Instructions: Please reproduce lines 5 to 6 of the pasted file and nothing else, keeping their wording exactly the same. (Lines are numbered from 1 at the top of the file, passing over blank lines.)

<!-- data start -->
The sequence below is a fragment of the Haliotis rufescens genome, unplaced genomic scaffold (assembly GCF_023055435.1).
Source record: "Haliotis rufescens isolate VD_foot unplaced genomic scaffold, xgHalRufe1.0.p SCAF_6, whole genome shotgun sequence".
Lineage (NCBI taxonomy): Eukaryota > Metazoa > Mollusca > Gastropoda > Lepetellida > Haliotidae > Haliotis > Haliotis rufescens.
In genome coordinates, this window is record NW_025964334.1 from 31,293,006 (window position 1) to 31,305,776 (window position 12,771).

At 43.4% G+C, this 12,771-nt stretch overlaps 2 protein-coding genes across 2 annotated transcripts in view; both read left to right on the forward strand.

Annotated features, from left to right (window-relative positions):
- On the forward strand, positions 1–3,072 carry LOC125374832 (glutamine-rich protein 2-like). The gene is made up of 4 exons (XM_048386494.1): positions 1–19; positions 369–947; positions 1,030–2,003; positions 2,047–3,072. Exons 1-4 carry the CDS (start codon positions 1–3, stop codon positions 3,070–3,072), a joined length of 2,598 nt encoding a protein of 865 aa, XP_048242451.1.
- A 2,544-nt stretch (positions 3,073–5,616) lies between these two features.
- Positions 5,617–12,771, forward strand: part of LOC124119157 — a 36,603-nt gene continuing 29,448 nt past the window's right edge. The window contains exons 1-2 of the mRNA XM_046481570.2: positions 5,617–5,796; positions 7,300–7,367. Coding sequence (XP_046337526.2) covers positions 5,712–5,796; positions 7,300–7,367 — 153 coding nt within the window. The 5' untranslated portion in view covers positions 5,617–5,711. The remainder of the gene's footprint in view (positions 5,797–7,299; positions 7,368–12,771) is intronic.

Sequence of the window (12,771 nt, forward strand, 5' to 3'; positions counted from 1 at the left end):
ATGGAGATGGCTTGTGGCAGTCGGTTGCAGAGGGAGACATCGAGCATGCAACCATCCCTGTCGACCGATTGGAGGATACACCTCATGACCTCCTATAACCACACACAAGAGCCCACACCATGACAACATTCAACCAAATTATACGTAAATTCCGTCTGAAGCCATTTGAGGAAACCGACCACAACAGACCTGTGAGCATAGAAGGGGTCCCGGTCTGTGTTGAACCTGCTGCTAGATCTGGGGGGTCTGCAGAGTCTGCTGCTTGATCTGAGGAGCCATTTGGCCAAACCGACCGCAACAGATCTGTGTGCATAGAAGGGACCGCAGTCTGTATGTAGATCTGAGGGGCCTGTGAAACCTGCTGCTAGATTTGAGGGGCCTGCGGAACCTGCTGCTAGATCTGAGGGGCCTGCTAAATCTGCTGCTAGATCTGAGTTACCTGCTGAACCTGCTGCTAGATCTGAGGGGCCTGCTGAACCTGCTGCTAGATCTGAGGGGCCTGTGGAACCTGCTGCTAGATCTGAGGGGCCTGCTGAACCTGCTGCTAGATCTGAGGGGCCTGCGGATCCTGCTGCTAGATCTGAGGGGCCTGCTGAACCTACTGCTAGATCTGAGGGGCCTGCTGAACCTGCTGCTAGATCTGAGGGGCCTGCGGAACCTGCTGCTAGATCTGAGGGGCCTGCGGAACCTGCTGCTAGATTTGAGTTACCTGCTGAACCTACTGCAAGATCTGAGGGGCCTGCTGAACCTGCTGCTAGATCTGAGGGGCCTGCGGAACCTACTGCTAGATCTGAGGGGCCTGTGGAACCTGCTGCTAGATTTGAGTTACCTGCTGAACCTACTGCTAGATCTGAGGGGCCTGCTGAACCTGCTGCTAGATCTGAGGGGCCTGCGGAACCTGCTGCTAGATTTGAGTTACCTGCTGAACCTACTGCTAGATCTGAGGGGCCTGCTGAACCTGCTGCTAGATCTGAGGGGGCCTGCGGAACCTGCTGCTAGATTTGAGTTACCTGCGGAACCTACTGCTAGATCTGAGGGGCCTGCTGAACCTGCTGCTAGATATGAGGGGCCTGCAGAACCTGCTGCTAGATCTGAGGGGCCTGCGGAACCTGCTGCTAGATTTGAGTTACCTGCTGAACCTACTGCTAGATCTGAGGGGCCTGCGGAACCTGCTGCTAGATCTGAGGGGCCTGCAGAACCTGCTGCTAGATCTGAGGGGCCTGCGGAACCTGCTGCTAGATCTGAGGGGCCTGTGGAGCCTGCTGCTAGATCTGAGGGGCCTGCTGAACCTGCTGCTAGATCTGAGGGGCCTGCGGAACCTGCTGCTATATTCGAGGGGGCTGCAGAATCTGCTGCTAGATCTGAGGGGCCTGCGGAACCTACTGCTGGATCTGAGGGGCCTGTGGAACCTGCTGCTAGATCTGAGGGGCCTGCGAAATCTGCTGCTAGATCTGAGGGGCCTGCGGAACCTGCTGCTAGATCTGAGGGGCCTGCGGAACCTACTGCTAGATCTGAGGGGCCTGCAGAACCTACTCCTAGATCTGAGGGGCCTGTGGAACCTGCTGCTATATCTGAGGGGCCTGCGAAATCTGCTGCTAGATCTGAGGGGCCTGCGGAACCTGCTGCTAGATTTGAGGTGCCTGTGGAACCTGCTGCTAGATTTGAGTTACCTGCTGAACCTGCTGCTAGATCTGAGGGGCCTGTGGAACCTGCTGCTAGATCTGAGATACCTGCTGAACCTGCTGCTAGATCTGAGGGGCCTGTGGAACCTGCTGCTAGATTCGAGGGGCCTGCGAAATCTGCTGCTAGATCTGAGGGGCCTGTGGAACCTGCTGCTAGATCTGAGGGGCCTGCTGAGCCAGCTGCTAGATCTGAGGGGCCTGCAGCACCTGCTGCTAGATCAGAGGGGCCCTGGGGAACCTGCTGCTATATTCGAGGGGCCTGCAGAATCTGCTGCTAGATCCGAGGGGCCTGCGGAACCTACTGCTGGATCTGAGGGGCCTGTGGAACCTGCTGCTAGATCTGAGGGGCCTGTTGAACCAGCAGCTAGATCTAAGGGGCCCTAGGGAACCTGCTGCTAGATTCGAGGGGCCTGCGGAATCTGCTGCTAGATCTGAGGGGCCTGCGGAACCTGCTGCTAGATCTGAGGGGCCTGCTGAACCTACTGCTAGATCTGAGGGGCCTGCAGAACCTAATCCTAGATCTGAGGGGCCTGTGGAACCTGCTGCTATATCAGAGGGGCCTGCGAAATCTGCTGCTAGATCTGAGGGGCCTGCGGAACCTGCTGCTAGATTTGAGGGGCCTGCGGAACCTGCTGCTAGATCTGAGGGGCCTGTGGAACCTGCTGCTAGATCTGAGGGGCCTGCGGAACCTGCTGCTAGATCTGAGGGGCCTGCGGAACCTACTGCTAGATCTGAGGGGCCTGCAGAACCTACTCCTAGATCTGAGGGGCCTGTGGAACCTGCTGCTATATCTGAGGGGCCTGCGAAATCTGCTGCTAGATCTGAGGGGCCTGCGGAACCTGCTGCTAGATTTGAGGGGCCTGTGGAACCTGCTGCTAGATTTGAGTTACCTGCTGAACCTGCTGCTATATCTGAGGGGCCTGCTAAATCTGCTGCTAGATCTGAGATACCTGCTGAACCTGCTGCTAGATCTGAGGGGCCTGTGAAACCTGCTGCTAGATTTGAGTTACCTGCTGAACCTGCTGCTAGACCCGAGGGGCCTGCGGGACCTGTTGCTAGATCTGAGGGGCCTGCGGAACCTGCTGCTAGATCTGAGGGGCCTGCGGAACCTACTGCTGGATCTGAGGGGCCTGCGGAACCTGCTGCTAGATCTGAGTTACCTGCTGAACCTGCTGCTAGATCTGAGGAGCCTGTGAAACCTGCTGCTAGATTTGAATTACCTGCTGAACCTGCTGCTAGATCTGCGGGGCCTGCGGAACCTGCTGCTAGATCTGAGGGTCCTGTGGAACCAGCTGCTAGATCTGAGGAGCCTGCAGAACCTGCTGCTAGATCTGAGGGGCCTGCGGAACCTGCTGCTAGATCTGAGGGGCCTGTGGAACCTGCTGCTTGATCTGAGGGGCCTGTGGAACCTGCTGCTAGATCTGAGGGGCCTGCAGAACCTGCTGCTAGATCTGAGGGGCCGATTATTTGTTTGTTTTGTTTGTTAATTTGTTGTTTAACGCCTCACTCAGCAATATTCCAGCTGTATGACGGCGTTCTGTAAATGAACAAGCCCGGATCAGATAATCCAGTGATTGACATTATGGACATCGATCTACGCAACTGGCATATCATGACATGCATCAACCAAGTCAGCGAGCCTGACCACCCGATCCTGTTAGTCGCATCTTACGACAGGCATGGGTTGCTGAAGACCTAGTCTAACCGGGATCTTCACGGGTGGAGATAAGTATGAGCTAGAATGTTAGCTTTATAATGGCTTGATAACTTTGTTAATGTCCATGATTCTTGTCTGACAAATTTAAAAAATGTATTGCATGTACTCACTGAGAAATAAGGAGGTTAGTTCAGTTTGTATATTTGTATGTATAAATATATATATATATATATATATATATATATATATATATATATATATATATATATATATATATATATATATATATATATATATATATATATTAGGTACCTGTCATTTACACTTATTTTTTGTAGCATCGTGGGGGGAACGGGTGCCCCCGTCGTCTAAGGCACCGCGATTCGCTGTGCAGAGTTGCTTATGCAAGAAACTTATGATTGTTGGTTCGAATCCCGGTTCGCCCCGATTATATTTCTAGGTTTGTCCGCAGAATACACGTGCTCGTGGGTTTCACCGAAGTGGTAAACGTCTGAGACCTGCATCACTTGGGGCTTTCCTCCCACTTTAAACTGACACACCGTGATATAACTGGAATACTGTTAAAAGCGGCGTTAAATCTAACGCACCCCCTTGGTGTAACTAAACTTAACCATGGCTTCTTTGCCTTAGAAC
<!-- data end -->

At 43.4% G+C, this 12,771-nt stretch overlaps 2 protein-coding genes across 2 annotated transcripts in view; both read left to right on the forward strand.

Annotated features, from left to right (window-relative positions):